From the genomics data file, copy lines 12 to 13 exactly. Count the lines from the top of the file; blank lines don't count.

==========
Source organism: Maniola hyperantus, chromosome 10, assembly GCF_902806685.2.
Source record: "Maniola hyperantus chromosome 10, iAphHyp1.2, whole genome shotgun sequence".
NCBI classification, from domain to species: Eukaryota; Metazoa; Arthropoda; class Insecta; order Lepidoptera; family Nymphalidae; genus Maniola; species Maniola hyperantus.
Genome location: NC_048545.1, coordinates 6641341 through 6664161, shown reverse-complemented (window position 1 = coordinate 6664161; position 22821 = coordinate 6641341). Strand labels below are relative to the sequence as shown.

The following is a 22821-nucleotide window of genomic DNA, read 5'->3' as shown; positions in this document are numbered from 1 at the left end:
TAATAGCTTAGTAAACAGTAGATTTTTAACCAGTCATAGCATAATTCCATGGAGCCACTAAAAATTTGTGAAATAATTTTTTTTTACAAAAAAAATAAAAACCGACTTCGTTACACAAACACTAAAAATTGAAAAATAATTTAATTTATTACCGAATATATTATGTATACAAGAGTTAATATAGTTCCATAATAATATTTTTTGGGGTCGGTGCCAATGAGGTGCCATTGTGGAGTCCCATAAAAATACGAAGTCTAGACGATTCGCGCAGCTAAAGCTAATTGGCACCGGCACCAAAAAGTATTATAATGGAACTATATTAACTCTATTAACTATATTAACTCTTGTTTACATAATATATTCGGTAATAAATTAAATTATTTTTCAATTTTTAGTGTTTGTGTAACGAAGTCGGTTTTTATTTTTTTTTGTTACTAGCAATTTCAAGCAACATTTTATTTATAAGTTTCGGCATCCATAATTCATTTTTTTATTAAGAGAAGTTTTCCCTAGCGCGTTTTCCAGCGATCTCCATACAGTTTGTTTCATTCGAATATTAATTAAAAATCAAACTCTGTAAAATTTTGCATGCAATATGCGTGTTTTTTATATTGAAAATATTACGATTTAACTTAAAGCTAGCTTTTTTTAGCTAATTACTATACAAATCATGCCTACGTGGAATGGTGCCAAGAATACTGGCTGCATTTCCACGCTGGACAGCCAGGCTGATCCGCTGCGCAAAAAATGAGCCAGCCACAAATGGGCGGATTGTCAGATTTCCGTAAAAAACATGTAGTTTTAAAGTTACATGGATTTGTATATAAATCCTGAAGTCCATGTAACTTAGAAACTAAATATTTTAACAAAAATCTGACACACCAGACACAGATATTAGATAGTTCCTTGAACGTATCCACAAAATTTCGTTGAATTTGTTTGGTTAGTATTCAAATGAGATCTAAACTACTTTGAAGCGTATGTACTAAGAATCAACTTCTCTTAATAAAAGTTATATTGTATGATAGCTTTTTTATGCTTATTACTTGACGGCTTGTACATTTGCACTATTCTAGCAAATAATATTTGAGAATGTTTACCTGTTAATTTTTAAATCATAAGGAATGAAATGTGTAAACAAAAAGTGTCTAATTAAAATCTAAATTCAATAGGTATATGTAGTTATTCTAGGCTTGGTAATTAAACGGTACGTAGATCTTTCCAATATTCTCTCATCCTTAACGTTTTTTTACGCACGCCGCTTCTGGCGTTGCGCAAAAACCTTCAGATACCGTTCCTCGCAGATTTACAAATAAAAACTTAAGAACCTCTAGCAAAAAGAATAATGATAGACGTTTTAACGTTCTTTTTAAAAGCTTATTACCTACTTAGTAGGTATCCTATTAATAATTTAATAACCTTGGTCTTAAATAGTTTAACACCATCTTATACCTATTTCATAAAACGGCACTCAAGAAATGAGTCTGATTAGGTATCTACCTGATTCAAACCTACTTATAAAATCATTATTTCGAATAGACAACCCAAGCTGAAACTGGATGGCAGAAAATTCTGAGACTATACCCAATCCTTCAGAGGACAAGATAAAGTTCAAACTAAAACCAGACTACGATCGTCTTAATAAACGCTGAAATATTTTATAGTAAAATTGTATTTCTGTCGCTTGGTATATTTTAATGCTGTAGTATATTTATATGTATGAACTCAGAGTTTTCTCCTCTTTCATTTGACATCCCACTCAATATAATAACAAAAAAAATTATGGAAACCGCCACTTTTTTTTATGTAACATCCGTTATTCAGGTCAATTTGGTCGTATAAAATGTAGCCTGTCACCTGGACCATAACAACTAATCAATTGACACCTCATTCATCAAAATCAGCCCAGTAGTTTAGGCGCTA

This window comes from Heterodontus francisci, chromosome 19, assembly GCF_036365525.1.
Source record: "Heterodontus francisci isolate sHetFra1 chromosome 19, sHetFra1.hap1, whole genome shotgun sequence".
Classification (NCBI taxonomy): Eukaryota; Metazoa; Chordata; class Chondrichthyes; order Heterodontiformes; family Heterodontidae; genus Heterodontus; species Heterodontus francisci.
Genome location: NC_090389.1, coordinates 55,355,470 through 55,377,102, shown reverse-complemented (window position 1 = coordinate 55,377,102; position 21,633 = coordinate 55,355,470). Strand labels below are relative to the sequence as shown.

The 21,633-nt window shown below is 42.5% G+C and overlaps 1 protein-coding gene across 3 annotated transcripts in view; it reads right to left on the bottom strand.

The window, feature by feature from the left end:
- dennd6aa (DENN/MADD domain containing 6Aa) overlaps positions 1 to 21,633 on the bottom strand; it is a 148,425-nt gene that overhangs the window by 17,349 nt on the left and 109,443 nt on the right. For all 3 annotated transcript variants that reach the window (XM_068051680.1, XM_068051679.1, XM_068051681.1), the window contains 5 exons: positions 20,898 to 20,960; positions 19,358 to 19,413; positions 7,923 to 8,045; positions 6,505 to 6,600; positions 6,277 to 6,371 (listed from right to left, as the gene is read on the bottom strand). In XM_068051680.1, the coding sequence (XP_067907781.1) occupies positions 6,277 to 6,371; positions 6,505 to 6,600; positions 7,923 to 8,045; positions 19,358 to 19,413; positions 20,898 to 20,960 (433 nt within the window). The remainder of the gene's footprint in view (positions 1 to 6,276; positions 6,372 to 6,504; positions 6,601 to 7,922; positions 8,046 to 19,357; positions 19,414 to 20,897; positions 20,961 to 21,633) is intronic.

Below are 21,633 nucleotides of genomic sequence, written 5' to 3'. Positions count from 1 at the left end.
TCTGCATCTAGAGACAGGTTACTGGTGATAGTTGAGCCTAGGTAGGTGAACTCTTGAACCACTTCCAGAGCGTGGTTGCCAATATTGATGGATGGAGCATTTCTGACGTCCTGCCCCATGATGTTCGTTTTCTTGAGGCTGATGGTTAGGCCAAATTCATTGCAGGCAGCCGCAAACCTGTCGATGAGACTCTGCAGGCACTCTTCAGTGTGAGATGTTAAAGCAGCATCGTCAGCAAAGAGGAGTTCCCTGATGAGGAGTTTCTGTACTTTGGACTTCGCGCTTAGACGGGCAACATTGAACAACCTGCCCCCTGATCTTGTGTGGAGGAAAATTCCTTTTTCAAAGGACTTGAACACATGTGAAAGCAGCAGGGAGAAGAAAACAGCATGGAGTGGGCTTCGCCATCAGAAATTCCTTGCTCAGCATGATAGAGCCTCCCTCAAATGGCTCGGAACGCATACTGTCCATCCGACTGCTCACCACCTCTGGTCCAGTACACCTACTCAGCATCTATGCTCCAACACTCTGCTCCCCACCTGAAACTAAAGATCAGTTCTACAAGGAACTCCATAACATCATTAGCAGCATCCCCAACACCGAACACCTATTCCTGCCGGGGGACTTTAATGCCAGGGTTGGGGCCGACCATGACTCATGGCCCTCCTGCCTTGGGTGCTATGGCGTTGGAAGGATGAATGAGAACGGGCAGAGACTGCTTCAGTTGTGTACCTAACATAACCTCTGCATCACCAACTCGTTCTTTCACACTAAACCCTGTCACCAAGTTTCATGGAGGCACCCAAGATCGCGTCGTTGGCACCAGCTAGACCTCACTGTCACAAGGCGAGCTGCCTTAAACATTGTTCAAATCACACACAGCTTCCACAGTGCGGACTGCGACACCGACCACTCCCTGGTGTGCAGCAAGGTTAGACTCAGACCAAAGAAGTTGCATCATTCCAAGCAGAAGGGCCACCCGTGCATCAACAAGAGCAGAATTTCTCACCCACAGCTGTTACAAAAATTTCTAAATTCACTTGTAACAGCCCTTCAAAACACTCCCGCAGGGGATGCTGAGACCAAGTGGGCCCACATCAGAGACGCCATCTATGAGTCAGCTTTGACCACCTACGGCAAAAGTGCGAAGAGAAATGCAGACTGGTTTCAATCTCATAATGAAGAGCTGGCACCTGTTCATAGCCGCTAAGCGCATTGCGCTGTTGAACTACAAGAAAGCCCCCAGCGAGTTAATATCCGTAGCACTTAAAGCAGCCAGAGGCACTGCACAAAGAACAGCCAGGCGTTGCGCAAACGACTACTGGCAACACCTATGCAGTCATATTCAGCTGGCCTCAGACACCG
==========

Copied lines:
The window, feature by feature from the left end:
- dennd6aa (DENN/MADD domain containing 6Aa) overlaps positions 1 to 21,633 on the bottom strand; it is a 148,425-nt gene that overhangs the window by 17,349 nt on the left and 109,443 nt on the right. For all 3 annotated transcript variants that reach the window (XM_068051680.1, XM_068051679.1, XM_068051681.1), the window contains 5 exons: positions 20,898 to 20,960; positions 19,358 to 19,413; positions 7,923 to 8,045; positions 6,505 to 6,600; positions 6,277 to 6,371 (listed from right to left, as the gene is read on the bottom strand). In XM_068051680.1, the coding sequence (XP_067907781.1) occupies positions 6,277 to 6,371; positions 6,505 to 6,600; positions 7,923 to 8,045; positions 19,358 to 19,413; positions 20,898 to 20,960 (433 nt within the window). The remainder of the gene's footprint in view (positions 1 to 6,276; positions 6,372 to 6,504; positions 6,601 to 7,922; positions 8,046 to 19,357; positions 19,414 to 20,897; positions 20,961 to 21,633) is intronic.